By writing this novel in second person, Nelson foregrounds the experience of a Black character. This choice of point of view makes an important socio-political point. If you’re old enough (or your teachers were), you likely had English teachers who treated the experiences of characters like Tom Sawyer or Hamlet as “universal” – I, however, would argue that there is nothing normal or universal about white, male experience. Nelson’s choice of using second person in his novel makes the point more strongly than the more common first- or third-person points of view precisely because the point of view calls attention to itself and, crucially, it doesn’t allow any distance between the reader and the main character, a Black man living in twenty-first century London.
Points of view in your writing
Point of view sets the tone of a text. In writing nonfiction, you can switch from one point of view to another. I definitely do this.
Did you notice what I did in the previous paragraph? The first sentence is in third person, the second is in second person, and the third is in first person.
Broadly speaking, third-person point of view is more objective, while first and second person are more intimate or personable. As nonfiction writers, we have different motivations for choosing particular points of view.
First person – I/We
Using first person makes sense for a lot of the writing you do for your business – you’re writing because you want your audience to get to know and connect with you, the best way to do that is with your voice. If you’re a solopreneur, you’ll usually use I. If you’re writing on behalf of a partnership or larger group or company, first person plural will be your norm – in such cases, the use of we won’t include the reader because the pronoun we refers to multiple writers.
A note on first person plural – we
Solo writers sometimes use first person plural when they want to include the reader in what they’re saying – see the last sentence of the previous section: “As nonfiction writers, we have different motivations for choosing particular points of view”. My use of we draws you, the reader (a fellow nonfiction writer), into my point. Drawing the reader in like this is a powerful rhetorical tool – that’s why you see it so often in advertising and in political speeches. However, if you don’t want to annoy your reader, use it sparingly.
Speaking of annoying uses of first person plural – please, for the love of all the things, refrain from adopting the condescending tone people too often take when talking to or about children, the elderly, or animals. I recently overheard this exchange between my mum and the veterinarian caring for my parents’ cat, Giovanni, who had to stay overnight:
Mum: How is Giovanni today?
Vet: We had a little to eat this morning and we seem a bit stronger.
Really? We ate and we are stronger? My mum only asked about the cat, not the vet. In case you can’t hear the inherent condescension in this use of first person plural, revisit the brilliant sitcom Waiting for God (1990 to 1994). Diana Trent rarely passes on the opportunity to grumble at Jane when she cheerfully asks Diana how “we” are doing today. As Ms Trent points out, she is only one.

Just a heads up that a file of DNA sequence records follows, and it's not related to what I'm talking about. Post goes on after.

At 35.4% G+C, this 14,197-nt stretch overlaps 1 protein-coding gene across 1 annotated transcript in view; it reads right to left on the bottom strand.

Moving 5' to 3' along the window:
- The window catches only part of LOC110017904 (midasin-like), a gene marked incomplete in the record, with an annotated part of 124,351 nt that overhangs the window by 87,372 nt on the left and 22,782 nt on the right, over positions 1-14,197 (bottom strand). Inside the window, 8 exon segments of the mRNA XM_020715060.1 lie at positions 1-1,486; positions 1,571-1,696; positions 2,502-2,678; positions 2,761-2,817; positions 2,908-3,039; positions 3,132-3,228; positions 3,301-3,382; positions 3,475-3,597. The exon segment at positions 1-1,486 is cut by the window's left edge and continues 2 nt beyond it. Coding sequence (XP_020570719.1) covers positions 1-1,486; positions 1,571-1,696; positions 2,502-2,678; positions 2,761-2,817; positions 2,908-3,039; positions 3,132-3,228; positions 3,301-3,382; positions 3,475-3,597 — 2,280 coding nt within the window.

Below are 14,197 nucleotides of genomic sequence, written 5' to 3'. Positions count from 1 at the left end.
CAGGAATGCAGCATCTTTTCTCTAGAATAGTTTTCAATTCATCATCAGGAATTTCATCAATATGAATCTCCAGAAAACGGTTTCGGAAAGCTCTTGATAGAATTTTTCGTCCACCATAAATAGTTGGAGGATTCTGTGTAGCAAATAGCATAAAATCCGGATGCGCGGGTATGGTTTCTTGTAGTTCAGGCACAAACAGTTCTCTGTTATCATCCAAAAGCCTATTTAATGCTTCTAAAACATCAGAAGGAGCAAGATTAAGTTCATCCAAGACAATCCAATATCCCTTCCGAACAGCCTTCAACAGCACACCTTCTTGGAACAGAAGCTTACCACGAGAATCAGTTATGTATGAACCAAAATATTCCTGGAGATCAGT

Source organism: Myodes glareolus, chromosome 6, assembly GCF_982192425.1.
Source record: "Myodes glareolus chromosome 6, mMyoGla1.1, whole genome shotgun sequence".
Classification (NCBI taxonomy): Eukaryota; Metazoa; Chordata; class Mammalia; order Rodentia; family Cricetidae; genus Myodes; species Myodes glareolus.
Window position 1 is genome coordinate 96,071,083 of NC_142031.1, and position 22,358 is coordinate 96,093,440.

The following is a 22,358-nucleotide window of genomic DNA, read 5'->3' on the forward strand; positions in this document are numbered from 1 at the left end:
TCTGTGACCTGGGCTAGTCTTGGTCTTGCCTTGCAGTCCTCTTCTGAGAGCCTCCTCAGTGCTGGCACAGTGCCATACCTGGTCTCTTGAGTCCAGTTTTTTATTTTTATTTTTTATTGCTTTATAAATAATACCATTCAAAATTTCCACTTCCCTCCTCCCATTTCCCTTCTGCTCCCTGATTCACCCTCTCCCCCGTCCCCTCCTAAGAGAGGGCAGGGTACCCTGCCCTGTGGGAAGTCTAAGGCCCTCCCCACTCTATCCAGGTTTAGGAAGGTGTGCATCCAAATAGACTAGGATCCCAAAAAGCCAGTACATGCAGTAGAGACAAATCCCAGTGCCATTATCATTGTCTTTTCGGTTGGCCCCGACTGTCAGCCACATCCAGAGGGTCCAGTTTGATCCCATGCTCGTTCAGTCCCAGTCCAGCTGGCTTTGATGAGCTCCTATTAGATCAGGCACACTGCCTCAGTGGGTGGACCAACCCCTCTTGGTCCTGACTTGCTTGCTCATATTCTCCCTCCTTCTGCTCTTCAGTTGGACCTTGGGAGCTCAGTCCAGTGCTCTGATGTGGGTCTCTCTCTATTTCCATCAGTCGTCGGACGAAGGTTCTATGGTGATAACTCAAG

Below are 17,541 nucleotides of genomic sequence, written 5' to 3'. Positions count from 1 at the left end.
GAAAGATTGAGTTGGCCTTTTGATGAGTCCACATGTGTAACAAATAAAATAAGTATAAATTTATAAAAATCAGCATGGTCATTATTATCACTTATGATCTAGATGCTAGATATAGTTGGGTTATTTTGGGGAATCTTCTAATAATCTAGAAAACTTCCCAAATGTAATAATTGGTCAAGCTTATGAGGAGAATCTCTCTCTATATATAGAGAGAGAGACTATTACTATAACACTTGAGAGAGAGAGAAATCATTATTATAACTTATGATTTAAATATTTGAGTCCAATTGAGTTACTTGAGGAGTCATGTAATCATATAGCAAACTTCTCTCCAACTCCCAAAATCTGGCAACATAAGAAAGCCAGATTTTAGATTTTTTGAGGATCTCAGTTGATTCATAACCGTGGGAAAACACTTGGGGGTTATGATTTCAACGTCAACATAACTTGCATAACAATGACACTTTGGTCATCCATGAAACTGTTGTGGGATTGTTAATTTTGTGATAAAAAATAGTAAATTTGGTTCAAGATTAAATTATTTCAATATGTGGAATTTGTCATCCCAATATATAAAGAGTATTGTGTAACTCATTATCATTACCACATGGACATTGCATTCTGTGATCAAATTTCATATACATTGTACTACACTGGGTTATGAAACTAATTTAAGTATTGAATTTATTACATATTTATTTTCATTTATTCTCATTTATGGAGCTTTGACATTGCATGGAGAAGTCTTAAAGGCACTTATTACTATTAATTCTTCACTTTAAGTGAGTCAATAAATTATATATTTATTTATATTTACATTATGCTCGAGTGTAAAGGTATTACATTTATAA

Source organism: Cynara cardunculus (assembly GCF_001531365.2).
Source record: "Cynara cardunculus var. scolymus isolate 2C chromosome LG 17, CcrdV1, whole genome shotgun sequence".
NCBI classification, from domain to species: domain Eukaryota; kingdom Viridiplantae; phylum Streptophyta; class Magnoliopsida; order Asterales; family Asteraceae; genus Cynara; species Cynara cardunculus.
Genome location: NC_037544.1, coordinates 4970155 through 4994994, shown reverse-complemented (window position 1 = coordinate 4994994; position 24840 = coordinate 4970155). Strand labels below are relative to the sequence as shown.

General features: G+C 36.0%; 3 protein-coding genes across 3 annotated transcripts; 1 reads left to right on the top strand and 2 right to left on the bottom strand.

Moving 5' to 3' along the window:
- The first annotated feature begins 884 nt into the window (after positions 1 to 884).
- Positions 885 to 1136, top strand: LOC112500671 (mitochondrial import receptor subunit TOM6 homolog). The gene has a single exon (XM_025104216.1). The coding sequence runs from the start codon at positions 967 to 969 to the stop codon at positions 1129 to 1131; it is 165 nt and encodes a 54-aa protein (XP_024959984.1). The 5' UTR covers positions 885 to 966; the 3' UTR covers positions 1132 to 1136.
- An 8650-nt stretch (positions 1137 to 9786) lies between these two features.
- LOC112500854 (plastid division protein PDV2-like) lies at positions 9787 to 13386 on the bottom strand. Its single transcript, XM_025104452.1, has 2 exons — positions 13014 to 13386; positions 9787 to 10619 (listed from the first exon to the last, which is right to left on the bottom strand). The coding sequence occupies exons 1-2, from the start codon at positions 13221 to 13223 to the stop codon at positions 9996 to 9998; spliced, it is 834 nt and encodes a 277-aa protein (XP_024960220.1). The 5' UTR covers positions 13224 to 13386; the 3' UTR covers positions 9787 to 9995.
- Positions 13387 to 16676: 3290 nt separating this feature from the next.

As the example from Open Waters makes clear, using second person in fiction can be jarring and overtly political. In nonfiction, this is usually not the case.
The most common use of second person point of view in nonfiction is in instructions: first you do this, then you do that. Using second person this way puts the reader in the centre of the text, which is exactly where they expect to be when reading an instructional text.
Third person point of view is commonly used in nonfiction when the writer wants to be objective. This is why third person is favoured by fields such as science, crime, and medicine.
For your writing as a business owner, the main thing to watch out for when using third person is avoiding the overly detached tone you often find in those fields. For example, a scientist writing up a report on a recent experiment might start by saying, “First, the researchers sterilised the equipment.” When you’re reading the text, you know that the writer is one of the people who sterilised that equipment, but the use of the researchers instead of we makes the text feel more detached and objective – as though the action is being described by someone completely separate from it.
This kind of detachment is expected in some fields, but not in your writing about your business. As a business owner, most of your writing will seek to connect with your readers – you can’t do that if you’re putting distance between you and your text using phrases like the author or the writer when you mean I.
So if you were told at school to never use I in your writing (as I was), this is your permission to ignore your teachers’ prescriptive rules – I’m sure they had a good reason for them at the time, but they no longer serve you.
Some help to make your writing easier
If reading all of this has you wondering about your own use of point of view, remember that if you simply write like you speak (so long as you don’t speak like the veterinarian treating Giovanni), you can’t go far wrong. This is why I spend so much time working with my clients to get to know their readers.
When you really know your reader, writing feels like talking to an old friend – I’d bet you’ve never worried about point of view when you do that!